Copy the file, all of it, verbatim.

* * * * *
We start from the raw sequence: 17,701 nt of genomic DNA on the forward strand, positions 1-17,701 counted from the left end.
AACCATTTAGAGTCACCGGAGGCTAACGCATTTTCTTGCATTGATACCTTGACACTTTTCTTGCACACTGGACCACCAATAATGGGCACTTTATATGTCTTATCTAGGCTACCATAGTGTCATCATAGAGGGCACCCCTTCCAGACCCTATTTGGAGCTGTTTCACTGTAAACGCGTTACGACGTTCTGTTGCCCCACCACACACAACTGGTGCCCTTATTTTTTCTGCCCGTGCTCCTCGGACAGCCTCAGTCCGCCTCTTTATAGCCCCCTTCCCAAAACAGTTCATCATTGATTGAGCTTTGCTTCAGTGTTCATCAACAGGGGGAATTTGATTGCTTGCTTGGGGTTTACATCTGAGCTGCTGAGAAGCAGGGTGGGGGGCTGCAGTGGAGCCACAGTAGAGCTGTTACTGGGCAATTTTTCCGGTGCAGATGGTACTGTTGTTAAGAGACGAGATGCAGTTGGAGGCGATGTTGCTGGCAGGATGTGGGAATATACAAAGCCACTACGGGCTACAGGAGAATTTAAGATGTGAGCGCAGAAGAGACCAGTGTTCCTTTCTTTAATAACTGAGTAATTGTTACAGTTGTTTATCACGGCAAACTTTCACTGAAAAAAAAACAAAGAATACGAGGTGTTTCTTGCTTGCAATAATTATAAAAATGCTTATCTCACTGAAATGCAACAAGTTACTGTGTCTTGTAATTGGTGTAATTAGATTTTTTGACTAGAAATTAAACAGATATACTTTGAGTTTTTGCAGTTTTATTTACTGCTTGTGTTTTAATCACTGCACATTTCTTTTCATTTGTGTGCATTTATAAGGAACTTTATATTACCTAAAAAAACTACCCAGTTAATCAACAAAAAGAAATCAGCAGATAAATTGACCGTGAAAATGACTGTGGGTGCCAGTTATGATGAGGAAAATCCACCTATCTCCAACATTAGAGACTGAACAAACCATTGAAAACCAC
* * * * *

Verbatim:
We start from the raw sequence: 17,701 nt of genomic DNA on the forward strand, positions 1-17,701 counted from the left end.
AACCATTTAGAGTCACCGGAGGCTAACGCATTTTCTTGCATTGATACCTTGACACTTTTCTTGCACACTGGACCACCAATAATGGGCACTTTATATGTCTTATCTAGGCTACCATAGTGTCATCATAGAGGGCACCCCTTCCAGACCCTATTTGGAGCTGTTTCACTGTAAACGCGTTACGACGTTCTGTTGCCCCACCACACACAACTGGTGCCCTTATTTTTTCTGCCCGTGCTCCTCGGACAGCCTCAGTCCGCCTCTTTATAGCCCCCTTCCCAAAACAGTTCATCATTGATTGAGCTTTGCTTCAGTGTTCATCAACAGGGGGAATTTGATTGCTTGCTTGGGGTTTACATCTGAGCTGCTGAGAAGCAGGGTGGGGGGCTGCAGTGGAGCCACAGTAGAGCTGTTACTGGGCAATTTTTCCGGTGCAGATGGTACTGTTGTTAAGAGACGAGATGCAGTTGGAGGCGATGTTGCTGGCAGGATGTGGGAATATACAAAGCCACTACGGGCTACAGGAGAATTTAAGATGTGAGCGCAGAAGAGACCAGTGTTCCTTTCTTTAATAACTGAGTAATTGTTACAGTTGTTTATCACGGCAAACTTTCACTGAAAAAAAAACAAAGAATACGAGGTGTTTCTTGCTTGCAATAATTATAAAAATGCTTATCTCACTGAAATGCAACAAGTTACTGTGTCTTGTAATTGGTGTAATTAGATTTTTTGACTAGAAATTAAACAGATATACTTTGAGTTTTTGCAGTTTTATTTACTGCTTGTGTTTTAATCACTGCACATTTCTTTTCATTTGTGTGCATTTATAAGGAACTTTATATTACCTAAAAAAACTACCCAGTTAATCAACAAAAAGAAATCAGCAGATAAATTGACCGTGAAAATGACTGTGGGTGCCAGTTATGATGAGGAAAATCCACCTATCTCCAACATTAGAGACTGAACAAACCATTGAAAACCAC